Mark and Anna are 16 years old and live in Akko, more or less average Israeli high school students. They are, however, two of around 500 thousand Israeli citizens of Ukrainian origins, having made aliyah three and a half years ago with their respective families.

Acceptance constitutes acceptance of the Website Terms of Use

In a special interview, they told Davar about their worries about friends and family, their expectations from Israel in the ongoing war, and their readiness to aid Jews who choose to make aliyah in the current difficult circumstances.

Mark, who made aliyah from the town of Vinnytsia with his parents, tells of his friends joining the Ukrainian army to fight.

“My best friend is enlisting right now; he’s 17 and going to war. He wants to serve, to defend his family,” he says.

What does it mean to be in the Ukrainian Army?

“It’s not like in Israel, you enlist and then only a year later get to go home – and even that isn’t guaranteed. I have a friend who’s been in the army for three years, and he gets to leave once every six months. Now he’s also at war, and I haven’t been able to contact him since the war started.”

Mark (center) with his family in Ukraine, before immigrating to Israel. (Photo: Private album)

“I’m in constant contact with my cousin, asking how she’s doing,” Anna tells us. She made Aliyah with her parents from Dnipro, the fourth largest city in Ukraine, though her father’s side of the family remained in Ukraine.

“It’s quiet there, but yesterday I spoke with my grandmother for an hour, and she told me that in the first hours of the war, they bombed the airport outside of my city. Everyone sees the news, either on Instagram or other social media. I’m trying to keep in touch with my friends to ask what they’re seeing and feeling, what their families are doing.”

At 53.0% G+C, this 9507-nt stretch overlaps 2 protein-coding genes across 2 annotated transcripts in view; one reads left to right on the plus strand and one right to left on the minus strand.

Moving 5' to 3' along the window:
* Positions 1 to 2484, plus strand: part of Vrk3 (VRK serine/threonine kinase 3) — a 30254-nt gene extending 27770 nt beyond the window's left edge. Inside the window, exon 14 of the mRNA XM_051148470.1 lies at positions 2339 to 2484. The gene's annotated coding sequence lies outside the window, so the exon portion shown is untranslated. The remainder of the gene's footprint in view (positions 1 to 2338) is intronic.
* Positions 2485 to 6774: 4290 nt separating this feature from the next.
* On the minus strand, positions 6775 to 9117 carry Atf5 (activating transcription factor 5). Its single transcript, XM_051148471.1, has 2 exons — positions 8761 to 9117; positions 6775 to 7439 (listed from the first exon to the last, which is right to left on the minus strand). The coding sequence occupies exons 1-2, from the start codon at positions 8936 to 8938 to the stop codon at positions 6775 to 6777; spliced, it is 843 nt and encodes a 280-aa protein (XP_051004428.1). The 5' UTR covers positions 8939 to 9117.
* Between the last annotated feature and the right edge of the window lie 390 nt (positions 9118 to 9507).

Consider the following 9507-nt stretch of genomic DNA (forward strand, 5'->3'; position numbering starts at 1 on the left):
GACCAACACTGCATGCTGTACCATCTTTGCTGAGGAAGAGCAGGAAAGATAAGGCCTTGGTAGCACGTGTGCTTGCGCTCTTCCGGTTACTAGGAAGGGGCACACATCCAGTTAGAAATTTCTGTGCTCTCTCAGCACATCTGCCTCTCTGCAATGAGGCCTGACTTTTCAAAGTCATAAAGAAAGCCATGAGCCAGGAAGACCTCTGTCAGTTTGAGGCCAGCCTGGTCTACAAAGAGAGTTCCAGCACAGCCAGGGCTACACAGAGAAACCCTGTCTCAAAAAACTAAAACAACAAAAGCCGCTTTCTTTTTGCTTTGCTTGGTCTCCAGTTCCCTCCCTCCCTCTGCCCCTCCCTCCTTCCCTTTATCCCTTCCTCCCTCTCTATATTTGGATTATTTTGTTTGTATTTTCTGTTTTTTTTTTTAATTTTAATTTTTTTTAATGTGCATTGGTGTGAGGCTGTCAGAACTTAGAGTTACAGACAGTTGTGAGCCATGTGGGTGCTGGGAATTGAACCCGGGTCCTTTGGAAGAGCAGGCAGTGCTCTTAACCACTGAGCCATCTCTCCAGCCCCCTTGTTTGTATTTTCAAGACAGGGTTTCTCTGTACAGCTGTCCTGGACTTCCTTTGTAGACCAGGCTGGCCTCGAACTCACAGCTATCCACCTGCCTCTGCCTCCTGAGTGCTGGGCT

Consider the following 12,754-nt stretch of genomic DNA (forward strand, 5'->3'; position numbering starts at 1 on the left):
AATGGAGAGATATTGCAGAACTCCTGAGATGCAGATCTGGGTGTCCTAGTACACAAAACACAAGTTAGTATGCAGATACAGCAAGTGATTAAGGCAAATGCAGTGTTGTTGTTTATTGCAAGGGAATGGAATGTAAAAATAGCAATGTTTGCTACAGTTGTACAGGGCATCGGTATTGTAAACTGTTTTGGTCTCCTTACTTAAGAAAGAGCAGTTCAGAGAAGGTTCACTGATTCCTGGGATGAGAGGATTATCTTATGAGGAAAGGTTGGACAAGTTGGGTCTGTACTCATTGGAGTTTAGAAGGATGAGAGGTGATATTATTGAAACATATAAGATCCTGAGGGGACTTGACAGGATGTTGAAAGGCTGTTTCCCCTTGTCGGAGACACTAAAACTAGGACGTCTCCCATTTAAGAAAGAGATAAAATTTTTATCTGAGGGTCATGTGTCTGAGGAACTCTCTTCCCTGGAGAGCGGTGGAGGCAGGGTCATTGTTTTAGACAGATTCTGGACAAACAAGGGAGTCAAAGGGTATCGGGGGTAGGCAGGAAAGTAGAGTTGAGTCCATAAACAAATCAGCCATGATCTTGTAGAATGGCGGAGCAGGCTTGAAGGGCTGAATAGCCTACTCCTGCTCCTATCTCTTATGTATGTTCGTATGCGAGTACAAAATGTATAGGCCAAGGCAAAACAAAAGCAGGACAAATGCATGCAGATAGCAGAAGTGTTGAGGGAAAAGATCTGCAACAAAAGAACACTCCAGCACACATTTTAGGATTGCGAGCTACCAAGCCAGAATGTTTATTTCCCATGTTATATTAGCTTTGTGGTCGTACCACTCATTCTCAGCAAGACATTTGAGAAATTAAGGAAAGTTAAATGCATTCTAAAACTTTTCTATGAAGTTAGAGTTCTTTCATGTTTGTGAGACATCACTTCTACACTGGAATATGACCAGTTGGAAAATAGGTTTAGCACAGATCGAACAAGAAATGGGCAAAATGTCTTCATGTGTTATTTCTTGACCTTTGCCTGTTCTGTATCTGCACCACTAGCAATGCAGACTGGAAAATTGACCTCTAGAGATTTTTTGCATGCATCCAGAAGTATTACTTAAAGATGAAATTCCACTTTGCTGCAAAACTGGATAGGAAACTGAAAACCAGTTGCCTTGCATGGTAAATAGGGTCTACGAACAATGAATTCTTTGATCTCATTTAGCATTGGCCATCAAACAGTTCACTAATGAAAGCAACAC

How is your family preparing for the war?

Mark: “It’s a problem in Ukraine. My grandmother told me she doesn’t know where there are bomb shelters. It’s not like in Israel, where we have neighborhood bomb shelters or whatever.”

Anna: “In my city, they published a list of bomb shelters, but only half are functional because nobody was prepared for this. In my family’s area, there are a few bomb shelters, but they’re half are flooded with water; there isn’t anywhere safe to be when the bombs are falling and sirens blaring. I told everyone to be ready with a bag that has food, water, and identication documents.”

“I’m afraid for the country, for my family and friends, but I hope nothing happens; I hope everything will be all right.”

Mark adds that this war has thrown a wrench in his plans to visit his hometown for the first time since making aliyah.

What do you think Israel needs to do?

Mark: “Better not to send soldiers, given that the Arab countries are all on Russia’s side, and if we start helping Ukraine with military manpower it could lead to World War III. Maybe provide fiscal aid."

Anna: “I think we need to at least say that the state supports Ukraine, it helps most people know what’s going on.”

Mark: “We need to be cautious, but we can’t remain silent. This is a war the whole world knows about. We can’t not say anything.”

“We wrote to Jews in Ukraine that the gates to Israel are open, and we’re waiting for them”